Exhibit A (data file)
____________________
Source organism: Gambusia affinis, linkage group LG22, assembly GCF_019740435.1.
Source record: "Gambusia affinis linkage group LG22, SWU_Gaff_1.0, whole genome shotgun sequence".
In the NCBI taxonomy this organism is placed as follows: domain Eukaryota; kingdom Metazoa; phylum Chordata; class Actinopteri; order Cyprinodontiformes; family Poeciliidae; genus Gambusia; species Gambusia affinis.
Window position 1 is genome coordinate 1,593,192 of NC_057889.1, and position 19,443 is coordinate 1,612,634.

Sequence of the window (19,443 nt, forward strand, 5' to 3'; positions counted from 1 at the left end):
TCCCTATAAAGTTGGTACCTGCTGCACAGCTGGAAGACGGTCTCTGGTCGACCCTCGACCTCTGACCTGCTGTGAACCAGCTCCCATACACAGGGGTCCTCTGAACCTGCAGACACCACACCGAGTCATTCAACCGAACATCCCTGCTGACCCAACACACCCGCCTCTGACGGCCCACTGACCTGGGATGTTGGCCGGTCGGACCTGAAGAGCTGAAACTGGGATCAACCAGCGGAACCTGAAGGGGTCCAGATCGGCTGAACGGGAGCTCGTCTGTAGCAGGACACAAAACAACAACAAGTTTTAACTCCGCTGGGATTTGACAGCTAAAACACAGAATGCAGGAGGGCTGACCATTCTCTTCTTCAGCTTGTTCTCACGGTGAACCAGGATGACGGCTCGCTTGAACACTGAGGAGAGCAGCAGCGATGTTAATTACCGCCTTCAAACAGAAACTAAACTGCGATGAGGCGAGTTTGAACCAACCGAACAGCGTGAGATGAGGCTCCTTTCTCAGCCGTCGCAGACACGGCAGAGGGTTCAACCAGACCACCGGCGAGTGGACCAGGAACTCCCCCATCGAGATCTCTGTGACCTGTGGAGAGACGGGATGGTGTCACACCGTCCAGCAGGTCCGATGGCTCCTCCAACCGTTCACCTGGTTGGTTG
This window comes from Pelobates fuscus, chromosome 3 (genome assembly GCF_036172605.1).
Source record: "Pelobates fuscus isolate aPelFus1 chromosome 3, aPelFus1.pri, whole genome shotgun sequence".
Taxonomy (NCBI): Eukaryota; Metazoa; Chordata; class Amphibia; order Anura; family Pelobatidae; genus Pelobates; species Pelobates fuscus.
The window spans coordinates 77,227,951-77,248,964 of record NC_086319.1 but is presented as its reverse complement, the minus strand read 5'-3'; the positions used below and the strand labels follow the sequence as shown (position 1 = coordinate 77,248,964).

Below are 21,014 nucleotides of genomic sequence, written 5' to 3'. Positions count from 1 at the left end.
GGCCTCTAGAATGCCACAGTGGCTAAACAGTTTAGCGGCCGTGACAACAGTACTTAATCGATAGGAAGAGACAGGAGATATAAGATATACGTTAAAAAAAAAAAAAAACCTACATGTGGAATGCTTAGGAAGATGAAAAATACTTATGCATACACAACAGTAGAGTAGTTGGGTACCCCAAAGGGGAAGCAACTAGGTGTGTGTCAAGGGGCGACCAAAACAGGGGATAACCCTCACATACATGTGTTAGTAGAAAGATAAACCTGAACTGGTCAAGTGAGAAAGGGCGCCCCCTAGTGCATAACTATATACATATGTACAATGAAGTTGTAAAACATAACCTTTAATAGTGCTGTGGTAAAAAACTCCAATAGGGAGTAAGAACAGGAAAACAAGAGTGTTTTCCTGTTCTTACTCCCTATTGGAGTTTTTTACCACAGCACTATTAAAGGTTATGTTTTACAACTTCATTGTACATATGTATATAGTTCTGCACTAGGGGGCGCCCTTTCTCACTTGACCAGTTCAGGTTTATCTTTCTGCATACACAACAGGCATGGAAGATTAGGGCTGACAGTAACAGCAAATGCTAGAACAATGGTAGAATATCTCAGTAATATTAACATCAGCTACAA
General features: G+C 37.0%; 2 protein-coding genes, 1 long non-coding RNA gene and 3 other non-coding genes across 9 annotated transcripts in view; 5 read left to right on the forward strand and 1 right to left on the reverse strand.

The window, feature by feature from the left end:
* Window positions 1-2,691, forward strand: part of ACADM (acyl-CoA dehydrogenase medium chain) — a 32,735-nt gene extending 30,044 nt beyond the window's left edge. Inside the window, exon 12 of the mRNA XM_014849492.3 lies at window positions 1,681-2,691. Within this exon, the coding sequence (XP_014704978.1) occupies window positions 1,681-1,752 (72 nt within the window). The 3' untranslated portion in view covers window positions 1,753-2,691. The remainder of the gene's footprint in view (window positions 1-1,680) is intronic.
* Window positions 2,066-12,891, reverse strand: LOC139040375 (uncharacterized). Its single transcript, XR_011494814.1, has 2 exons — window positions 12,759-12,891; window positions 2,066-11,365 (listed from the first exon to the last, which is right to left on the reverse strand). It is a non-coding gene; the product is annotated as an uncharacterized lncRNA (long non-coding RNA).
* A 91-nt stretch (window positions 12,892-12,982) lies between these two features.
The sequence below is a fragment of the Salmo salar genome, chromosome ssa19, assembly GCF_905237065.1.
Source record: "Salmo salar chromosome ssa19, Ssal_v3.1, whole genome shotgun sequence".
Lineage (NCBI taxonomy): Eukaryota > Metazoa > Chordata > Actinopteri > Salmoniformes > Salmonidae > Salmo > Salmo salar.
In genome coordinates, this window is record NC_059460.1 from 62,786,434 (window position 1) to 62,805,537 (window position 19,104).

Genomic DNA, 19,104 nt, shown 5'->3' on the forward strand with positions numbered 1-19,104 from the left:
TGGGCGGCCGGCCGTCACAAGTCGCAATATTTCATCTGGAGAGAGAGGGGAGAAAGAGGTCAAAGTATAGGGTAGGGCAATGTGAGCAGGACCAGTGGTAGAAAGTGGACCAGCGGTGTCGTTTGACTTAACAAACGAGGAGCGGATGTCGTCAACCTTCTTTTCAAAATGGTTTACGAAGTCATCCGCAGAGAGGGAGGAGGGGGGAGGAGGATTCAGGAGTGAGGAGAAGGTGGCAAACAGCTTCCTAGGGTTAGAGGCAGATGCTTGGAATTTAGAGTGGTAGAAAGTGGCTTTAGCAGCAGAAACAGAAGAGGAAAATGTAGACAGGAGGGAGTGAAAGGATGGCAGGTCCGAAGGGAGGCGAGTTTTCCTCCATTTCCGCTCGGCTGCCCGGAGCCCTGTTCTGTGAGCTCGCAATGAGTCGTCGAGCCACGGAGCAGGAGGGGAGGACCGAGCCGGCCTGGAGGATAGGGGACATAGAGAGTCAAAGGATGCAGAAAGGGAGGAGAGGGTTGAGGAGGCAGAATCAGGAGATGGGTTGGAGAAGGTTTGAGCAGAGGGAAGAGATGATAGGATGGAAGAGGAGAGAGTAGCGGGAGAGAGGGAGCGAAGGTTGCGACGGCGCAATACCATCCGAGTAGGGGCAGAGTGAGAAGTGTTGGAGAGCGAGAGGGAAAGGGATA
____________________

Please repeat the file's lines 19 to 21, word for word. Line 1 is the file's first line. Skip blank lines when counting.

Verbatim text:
Source record: "Salmo salar chromosome ssa19, Ssal_v3.1, whole genome shotgun sequence".
Lineage (NCBI taxonomy): Eukaryota > Metazoa > Chordata > Actinopteri > Salmoniformes > Salmonidae > Salmo > Salmo salar.
In genome coordinates, this window is record NC_059460.1 from 62,786,434 (window position 1) to 62,805,537 (window position 19,104).